Politics & Policy

The Democrat Patient

Democratic members of Congress protest President Trump’s executive orders, January 30, 2017. (Reuters)
Ignoring the symptoms, misdiagnosing the malady, skipping the treatment

If progressives were to become empiricists, they would look at the symptoms of the last election and come up with disinterested diagnoses, therapies, and prognoses.

Although their hard-left candidate won the popular vote, even that benchmark was somewhat deceiving — given the outlier role of California and the overwhelming odds in their favor. The Republicans ran a candidate who caused a veritable civil war in their ranks and who was condemned by many of the flagship conservative media outlets. Trump essentially ran against a united Democratic party, the Republican establishment, the mainstream media (both liberal and conservative) — and won.

He was outspent. He was out-organized. He was outpolled and demonized daily as much by Republicans as Democrats. Yet he not only destroyed three political dynasties (the Clintons, Bushes, and Obamas) but also has seemingly rendered the Obama election matrix nontransferable to anyone other than Obama himself.

Not that Hillary did not try to copy Obama’s formula. She brought on Obama politicos to staff her campaign. She supported all the Obama initiatives, from Obamacare and record debt to a collapsed foreign policy. She spoke in a faux-inner city accent the same way Obama had to get out the African-American vote. She outdid Obama’s clinger speech by her own twist of “deplorables” and “irredeemables.” She returned to her own hard-left phase of the 1990s. Yet she was trounced in the electoral college and saw the fabled “blue wall” crumble.



Any reasonable post-election autopsy for a party would identify certain inconvenient truths. 

1) The African-American vote is vital to the Democratic party, but it is dubious to suppose that blacks will register, turn out, and vote in a bloc (as they did in 2008 and 2012) for a Democratic candidate other than Barack Obama. The very efforts to ensure that 95 percent of blacks will vote for other Democratic nominees might only polarize other groups in an increasingly multiracial and multiethnic America. Trump, of course, knows all this and will make the necessary adjustments.

2) Asians and Hispanics are less a monolithic voting bloc. Supposedly discredited melting-pot assimilation, integration, and intermarriage are still the norm and can temper tribal solidarities and peel away from Democrats a third of their assumed constituents — in an electoral landscape where there is already only a thin margin of error, given that Democrats have written off the white working classes. In the case of Latinos, red states such as Texas and Arizona are unlikely to be flipped soon by Latino bloc voting, especially if Trump closes down the border and ends illegal immigration as a demographic electoral tool of the Democratic party. And Latino electoral-college strength is dissipated in states that are likely to be blue anyway (California, Nevada, New Mexico).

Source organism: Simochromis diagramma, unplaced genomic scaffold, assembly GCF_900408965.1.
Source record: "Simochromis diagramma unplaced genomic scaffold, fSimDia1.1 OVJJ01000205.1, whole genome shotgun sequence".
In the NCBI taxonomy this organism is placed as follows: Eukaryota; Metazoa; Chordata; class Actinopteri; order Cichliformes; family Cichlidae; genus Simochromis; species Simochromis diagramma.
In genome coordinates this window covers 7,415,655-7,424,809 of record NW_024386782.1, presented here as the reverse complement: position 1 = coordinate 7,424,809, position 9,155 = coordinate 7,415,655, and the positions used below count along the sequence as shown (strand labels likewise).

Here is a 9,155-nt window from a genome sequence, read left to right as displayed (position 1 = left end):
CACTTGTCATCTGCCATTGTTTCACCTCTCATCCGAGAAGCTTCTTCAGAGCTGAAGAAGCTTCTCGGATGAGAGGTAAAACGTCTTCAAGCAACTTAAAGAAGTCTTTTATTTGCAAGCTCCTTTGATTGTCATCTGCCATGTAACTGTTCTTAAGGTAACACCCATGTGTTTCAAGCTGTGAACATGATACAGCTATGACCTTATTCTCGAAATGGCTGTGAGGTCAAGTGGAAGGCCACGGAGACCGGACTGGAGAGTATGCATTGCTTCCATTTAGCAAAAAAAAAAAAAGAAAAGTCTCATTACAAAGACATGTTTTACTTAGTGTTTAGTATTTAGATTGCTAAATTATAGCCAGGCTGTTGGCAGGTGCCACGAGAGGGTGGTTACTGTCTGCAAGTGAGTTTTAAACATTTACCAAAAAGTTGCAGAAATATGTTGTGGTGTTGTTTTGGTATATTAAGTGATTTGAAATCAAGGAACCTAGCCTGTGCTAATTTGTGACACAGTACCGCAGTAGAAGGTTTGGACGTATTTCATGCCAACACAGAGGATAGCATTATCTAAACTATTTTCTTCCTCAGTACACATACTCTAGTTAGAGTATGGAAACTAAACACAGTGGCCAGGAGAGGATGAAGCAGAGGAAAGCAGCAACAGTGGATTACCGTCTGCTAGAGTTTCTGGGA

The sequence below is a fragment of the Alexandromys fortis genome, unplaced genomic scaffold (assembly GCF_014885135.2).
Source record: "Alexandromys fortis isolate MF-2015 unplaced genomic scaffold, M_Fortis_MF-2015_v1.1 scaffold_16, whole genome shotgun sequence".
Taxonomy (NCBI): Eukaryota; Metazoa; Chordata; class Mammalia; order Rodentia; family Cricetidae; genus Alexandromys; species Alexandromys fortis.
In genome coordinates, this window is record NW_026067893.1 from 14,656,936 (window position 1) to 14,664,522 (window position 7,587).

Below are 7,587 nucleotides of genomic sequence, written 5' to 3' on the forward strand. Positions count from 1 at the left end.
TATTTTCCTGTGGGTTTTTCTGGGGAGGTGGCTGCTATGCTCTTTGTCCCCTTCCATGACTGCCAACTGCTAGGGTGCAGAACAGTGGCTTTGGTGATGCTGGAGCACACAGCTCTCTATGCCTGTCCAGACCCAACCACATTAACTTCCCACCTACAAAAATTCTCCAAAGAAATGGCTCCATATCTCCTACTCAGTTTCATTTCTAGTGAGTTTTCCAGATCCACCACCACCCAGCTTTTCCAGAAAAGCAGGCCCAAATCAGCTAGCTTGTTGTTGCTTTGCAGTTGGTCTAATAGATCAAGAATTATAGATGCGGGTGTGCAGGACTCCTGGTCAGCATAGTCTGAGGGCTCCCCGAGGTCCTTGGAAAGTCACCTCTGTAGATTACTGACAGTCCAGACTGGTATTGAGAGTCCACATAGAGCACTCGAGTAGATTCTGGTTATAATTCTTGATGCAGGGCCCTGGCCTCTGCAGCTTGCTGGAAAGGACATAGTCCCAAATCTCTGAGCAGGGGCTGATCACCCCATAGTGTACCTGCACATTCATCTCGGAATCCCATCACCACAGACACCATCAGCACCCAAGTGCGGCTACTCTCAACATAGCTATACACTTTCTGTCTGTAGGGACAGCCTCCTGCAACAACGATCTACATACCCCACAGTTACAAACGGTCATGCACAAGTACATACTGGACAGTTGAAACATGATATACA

3) The race/class/gender agenda so favored by coastal elites and promulgated by media, Hollywood, and popular culture is an anathema to Middle America, especially its strange disconnect between affluence and the mandate for purportedly progressive equality. Moralistic lectures from wealthy people are not a way to win over the working classes. Rants by Hollywood celebrities and racialist sermons by would-be DNC chairs will not win over 51 percent of the voters in swing states. The twin agents of progressive dogma, the media and the university, are themselves under financial duress, must recalibrate, and have lost support from half the country.

4) Fairly or not, the entire environmental movement, as represented by Al Gore’s campaign against global warming, has become elitist and often hypocritical, and is evident in the lifestyles of wealthy utopians who have the capital and influence to navigate around the irritating results of their nostrums. Building Keystone is a better issue than the Paris Climate Change protocols. There is little support for Bay Area environmentalism among blue-collar building trades and unions — largely because radical climate change is now a religion and skeptics are hounded as heretics.

5) For the foreseeable future, the blue wall of the Midwest seems more vulnerable than the red wall in the South. The small towns and cities in swing states are as electorally powerful as the large, blue cities.

6) What the media and Democrats see as Trump’s outrageous extremism now looks, to more than half the country, like a tardy return to normalcy: employing the words “radical Islamic terror,” or asking cities to follow federal law rather than go full Confederate, or deporting illegal aliens who have committed crimes, or building a wall to stop easy illegal entry across the U.S. border, or putting a temporary hold on unvetted refugees from war-torn states in the Middle East. In the eyes of many Middle Americans, all these measures, even if sometimes hastily and sloppily embraced, are not acts of revolution; they are common-sense corrections of what were themselves extremist acts, or they are simply continuances of presidential executive-order power as enshrined by Obama and sanctified by the media.